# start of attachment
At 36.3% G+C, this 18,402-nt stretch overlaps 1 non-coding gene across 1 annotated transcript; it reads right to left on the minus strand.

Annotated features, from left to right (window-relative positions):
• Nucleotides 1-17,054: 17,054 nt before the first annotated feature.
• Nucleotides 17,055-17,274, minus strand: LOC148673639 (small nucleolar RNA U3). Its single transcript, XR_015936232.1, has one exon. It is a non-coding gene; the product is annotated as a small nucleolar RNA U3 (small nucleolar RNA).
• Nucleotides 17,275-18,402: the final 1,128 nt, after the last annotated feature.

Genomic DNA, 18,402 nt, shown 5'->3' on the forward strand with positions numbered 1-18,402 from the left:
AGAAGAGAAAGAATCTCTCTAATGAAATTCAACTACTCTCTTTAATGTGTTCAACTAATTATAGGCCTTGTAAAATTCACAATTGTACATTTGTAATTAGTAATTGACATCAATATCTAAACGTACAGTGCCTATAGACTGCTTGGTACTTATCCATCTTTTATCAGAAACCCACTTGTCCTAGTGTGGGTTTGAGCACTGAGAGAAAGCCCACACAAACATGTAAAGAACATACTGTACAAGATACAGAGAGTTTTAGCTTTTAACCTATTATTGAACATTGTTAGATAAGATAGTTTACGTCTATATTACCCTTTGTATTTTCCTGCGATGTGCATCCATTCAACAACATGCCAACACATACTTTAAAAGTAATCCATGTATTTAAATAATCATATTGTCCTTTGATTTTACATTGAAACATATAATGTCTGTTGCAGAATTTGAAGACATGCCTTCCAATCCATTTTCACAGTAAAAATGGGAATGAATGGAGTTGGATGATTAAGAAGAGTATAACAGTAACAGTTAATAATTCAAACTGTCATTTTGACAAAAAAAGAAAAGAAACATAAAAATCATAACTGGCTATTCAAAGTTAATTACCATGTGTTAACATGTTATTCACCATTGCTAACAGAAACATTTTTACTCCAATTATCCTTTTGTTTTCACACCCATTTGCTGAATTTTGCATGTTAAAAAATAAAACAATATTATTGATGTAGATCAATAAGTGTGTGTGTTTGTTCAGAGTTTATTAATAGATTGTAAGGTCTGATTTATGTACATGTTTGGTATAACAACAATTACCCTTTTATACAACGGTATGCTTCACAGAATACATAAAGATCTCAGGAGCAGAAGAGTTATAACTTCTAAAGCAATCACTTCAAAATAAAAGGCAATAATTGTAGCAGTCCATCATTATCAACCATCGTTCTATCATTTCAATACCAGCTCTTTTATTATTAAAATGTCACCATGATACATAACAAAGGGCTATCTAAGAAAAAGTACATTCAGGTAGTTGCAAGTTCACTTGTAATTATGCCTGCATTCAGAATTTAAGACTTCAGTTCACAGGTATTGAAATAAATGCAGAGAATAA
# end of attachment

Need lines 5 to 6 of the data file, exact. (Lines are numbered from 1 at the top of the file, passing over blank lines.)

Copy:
• Nucleotides 17,275-18,402: the final 1,128 nt, after the last annotated feature.

Genomic DNA, 18,402 nt, shown 5'->3' on the forward strand with positions numbered 1-18,402 from the left: